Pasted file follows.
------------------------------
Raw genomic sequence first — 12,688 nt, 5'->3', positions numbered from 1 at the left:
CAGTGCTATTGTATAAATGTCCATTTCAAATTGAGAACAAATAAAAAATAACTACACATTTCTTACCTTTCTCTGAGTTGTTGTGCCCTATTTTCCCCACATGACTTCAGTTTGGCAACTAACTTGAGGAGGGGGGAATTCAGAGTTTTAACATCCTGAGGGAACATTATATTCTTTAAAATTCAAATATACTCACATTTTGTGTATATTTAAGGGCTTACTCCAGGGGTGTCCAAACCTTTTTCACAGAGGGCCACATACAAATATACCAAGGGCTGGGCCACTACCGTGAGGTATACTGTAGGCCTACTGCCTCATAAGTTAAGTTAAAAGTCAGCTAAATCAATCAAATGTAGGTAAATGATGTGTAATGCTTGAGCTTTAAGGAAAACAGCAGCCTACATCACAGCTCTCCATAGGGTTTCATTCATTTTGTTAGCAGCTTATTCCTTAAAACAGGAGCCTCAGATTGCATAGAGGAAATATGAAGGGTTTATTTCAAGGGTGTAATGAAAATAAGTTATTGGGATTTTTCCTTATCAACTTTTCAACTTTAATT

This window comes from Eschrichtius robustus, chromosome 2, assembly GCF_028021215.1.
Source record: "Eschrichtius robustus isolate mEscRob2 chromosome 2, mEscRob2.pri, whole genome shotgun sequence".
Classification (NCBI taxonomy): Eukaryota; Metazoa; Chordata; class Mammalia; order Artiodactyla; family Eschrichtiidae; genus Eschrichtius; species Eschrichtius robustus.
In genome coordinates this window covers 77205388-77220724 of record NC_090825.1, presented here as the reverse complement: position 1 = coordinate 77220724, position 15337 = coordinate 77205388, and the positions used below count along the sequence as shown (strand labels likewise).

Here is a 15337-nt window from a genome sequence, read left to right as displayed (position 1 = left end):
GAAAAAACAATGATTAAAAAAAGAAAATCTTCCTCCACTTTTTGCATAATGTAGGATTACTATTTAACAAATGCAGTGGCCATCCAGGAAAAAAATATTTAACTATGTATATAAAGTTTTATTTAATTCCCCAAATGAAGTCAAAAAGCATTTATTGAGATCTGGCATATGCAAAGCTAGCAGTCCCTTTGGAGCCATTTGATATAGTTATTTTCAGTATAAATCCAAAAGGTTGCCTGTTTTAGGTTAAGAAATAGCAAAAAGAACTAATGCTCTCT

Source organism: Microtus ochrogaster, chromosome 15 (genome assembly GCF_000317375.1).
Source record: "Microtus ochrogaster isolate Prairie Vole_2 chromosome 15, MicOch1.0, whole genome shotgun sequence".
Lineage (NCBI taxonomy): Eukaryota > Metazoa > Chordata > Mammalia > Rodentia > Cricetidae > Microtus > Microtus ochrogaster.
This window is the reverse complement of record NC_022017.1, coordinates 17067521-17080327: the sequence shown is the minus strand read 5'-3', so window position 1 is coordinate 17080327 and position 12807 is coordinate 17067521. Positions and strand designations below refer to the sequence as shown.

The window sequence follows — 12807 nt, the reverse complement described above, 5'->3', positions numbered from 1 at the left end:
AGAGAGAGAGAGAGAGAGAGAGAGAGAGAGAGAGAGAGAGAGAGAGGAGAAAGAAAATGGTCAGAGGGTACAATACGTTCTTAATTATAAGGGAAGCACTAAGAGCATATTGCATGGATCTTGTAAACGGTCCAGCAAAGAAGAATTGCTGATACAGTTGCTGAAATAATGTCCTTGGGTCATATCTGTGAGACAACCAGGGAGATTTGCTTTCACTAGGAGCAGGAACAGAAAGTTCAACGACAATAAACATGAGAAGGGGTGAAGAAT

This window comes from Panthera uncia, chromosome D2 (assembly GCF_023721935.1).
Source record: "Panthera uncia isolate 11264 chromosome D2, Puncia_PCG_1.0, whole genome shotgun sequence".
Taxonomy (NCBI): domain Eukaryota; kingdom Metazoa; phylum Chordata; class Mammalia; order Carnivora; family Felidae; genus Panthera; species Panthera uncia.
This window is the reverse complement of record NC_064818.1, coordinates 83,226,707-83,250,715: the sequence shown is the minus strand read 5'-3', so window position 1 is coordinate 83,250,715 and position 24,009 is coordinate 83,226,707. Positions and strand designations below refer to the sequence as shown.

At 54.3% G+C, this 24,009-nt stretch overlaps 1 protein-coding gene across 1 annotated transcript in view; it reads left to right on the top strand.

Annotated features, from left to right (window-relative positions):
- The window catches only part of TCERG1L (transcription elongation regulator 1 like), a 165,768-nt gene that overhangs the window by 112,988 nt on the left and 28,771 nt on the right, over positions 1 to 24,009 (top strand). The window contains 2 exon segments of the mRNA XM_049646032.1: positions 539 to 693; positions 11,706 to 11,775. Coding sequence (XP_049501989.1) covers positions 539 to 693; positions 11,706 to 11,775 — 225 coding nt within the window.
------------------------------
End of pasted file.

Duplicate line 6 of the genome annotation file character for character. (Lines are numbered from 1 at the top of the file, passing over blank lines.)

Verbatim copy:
In genome coordinates this window covers 77205388-77220724 of record NC_090825.1, presented here as the reverse complement: position 1 = coordinate 77220724, position 15337 = coordinate 77205388, and the positions used below count along the sequence as shown (strand labels likewise).